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Identity matters to individuals: Group assessment cannot be reduced to collective performance

Published online by Cambridge University Press:  26 October 2016

Catherine Belzung
Affiliation:
Brain & Imaging (INSERM – UMR 930), Université François Rabelais de Tours, F-37200 Tours catherine.belzung@univ-tours.fr
Etienne Billette de Villemeur
Affiliation:
Lille Economie et Management (CNRS – UMR 9221) & Université de Lille, 59655 Villeneuve d'Ascq Cedex, France etienne.de-villemeur@univ-lille1.fr
Anouk Grevin
Affiliation:
Laboratoire d'Economie et Management de Nantes-Atlantique, Université de Nantes, IEMN-IAE, 44322 Nantes Cedex 3, France anouk.grevin@univ-nantes.fr
Gennaro Iorio
Affiliation:
Department of Political, Social and Communication Sciences, University of Salerno, 84084 Fisciano (SA), Italy. iorio@unisa.it

Abstract

Although we agree that both identification and differentiation play a key role in explaining individual behaviour in groups, we suggest that (1) cohesion and differentiation should be better articulated, (2) the proposal carries implicit value choices that are not necessarily universal, and (3) the success of a group in shaping individual behaviour should refer to the values of individual members.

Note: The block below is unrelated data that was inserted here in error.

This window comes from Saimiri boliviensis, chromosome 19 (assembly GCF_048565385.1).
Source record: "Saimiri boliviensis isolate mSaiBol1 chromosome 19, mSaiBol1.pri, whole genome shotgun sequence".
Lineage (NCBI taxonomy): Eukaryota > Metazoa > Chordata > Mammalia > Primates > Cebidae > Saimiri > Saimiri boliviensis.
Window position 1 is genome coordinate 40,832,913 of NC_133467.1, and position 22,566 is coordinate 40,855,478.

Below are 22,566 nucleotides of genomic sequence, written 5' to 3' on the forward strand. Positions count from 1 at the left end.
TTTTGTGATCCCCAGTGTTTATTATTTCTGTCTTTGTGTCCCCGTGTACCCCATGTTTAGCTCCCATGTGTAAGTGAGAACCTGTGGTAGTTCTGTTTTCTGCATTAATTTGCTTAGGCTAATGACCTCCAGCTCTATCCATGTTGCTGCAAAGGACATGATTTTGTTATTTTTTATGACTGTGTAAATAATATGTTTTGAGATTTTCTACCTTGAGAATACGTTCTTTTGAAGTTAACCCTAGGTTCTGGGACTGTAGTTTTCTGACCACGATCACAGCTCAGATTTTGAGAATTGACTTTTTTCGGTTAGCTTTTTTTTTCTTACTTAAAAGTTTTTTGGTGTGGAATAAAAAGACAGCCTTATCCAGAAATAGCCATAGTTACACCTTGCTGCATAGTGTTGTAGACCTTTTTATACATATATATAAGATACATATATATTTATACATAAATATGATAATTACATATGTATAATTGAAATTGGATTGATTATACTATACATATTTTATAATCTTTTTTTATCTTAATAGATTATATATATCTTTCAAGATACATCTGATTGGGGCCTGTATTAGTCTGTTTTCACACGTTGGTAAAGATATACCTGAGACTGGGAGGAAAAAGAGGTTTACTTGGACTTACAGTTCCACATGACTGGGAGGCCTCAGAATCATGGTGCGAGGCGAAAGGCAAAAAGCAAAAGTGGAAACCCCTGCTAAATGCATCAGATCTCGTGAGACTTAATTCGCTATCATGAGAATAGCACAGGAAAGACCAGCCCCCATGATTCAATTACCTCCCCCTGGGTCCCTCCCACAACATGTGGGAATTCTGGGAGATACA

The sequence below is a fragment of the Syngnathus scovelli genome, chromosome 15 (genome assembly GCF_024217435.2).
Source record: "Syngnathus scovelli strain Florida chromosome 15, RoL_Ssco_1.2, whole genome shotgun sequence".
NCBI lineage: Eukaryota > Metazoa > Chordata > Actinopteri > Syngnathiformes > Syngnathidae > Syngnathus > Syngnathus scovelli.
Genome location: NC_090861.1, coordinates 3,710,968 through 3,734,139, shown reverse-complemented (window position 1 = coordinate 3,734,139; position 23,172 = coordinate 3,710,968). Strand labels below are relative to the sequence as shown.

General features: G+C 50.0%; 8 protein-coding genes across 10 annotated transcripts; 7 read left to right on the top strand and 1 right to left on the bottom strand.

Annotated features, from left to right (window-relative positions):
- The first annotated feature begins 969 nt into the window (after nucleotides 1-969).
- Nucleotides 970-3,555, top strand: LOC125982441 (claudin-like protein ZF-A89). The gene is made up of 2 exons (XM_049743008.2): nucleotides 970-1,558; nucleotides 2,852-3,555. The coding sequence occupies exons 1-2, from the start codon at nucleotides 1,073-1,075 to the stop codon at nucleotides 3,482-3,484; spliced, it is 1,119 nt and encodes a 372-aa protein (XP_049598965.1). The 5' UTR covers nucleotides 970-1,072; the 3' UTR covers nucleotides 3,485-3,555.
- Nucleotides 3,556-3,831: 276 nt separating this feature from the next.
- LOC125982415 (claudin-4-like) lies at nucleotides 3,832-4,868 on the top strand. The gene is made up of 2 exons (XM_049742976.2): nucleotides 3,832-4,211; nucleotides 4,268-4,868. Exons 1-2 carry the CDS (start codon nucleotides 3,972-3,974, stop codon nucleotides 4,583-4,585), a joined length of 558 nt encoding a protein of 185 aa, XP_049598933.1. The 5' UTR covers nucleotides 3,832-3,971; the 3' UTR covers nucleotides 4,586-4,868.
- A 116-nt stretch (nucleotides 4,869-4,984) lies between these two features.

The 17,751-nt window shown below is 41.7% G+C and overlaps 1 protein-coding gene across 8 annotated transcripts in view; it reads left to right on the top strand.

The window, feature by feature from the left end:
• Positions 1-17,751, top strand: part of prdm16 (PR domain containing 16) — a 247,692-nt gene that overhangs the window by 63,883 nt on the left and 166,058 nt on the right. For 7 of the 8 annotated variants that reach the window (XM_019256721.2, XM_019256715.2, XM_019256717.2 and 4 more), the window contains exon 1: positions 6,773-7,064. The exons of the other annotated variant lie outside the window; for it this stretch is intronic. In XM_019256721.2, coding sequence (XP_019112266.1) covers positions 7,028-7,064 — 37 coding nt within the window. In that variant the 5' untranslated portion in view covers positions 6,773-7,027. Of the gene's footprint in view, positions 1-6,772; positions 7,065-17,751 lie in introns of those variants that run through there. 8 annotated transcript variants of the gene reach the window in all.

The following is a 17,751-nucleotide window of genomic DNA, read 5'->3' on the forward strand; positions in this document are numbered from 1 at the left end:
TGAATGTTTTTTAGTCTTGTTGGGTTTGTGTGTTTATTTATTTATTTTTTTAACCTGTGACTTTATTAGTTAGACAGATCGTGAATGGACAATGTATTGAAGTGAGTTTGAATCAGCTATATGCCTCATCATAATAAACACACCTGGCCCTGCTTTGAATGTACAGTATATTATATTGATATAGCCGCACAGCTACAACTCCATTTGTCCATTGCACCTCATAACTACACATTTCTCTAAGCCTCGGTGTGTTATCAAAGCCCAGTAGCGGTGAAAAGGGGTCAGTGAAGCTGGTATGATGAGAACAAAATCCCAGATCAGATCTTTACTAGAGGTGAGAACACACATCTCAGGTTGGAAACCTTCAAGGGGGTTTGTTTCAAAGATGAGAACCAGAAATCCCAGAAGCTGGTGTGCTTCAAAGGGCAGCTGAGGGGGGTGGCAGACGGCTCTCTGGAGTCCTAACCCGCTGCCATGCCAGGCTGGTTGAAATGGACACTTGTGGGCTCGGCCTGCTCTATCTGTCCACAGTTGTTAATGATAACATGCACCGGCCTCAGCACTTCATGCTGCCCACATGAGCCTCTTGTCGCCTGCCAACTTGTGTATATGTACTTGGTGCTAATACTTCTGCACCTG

Type
Open Peer Commentary
Copyright
Copyright © Cambridge University Press 2016 

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References

Arrow, K. J. (1951/1963) Social choice and individual values. Wiley.Google Scholar
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Jaynes, J. (1976) The origin of consciousness in the breakdown of the bicameral mind. Houghton Mifflin Harcourt.Google Scholar
Pareto, V. (1913) Il massimo di utilità per una collettività in sociologia. Giornale degli economisti e rivista di statistica 46(4):337–41.Google Scholar
Pareto, V. (1916) Trattato di sociologia generale. G. Barbèra.Google Scholar
Weick, K. E. & Roberts, K. H. (1993) Collective mind in organizations: Heedful interrelating on flight decks. Administrative science quarterly 38(3):357–81.CrossRefGoogle Scholar

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